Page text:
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Ann Fam Med. 2007 Mar-Apr;5(2):159-63.

Clinical concerns about clinical performance measurement.

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  • 1Center for Health Equity Research and Promotion, Philadelphia Veterans Affairs Medical Center, Philadelphia, PA 19104, USA.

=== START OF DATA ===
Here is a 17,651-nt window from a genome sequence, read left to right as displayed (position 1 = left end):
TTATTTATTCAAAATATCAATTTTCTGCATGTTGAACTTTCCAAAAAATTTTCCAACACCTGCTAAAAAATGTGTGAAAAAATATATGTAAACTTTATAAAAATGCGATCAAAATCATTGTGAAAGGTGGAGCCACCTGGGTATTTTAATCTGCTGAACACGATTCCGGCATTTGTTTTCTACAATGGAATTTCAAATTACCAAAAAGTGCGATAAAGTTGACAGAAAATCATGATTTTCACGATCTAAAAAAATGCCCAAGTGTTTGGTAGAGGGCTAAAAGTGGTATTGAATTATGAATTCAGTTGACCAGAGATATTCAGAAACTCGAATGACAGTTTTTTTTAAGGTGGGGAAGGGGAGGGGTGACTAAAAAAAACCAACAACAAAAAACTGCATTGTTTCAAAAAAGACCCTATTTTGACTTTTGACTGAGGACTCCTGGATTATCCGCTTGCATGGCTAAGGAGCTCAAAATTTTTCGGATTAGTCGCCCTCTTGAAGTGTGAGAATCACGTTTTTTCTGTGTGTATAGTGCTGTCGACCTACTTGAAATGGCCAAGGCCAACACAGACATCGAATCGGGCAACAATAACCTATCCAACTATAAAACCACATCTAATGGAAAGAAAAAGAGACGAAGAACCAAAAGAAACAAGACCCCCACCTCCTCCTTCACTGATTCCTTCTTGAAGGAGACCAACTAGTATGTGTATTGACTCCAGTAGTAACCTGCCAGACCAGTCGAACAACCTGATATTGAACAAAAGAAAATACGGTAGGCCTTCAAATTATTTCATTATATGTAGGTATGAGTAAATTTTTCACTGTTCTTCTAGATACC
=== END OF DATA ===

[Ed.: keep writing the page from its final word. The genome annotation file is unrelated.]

Performance measurement has become one of the foundations of current efforts to improve health care quality and has successfully increased compliance with practice guidelines in many settings. Despite the successes of performance measurement, many physicians remain apprehensive about its use because performance measurement "gets in the way of" delivering good care. There are several reasons clinicians might feel this way. First, performance measurement is increasingly being extended to areas that have only a small clinical benefit and thus risk diverting attention from other more important but unmeasured aspects of care. Second, most performance measurement systems provide no priority for following guidelines likely to yield a large clinical benefit compared with guidelines likely to yield at best a small clinical benefit. Third, performance measures focus physicians' attention narrowly on compliance with those measures rather than more broadly on the needs of the individual patient. Because performance measures are evaluated at the level of the indicator, they may crowd out quality at the level of the patient that is equally important but that cannot be easily measured. Performance measures play an important role in improving health care quality and will undoubtedly continue to do so; however, they are only one part of the solution to improving health care quality. Good performance is not necessarily good care, and pressure to improve performance can come at the sacrifice of good care. In its current state, performance measurement is better suited to improving measured care than improving the care of individual patients.

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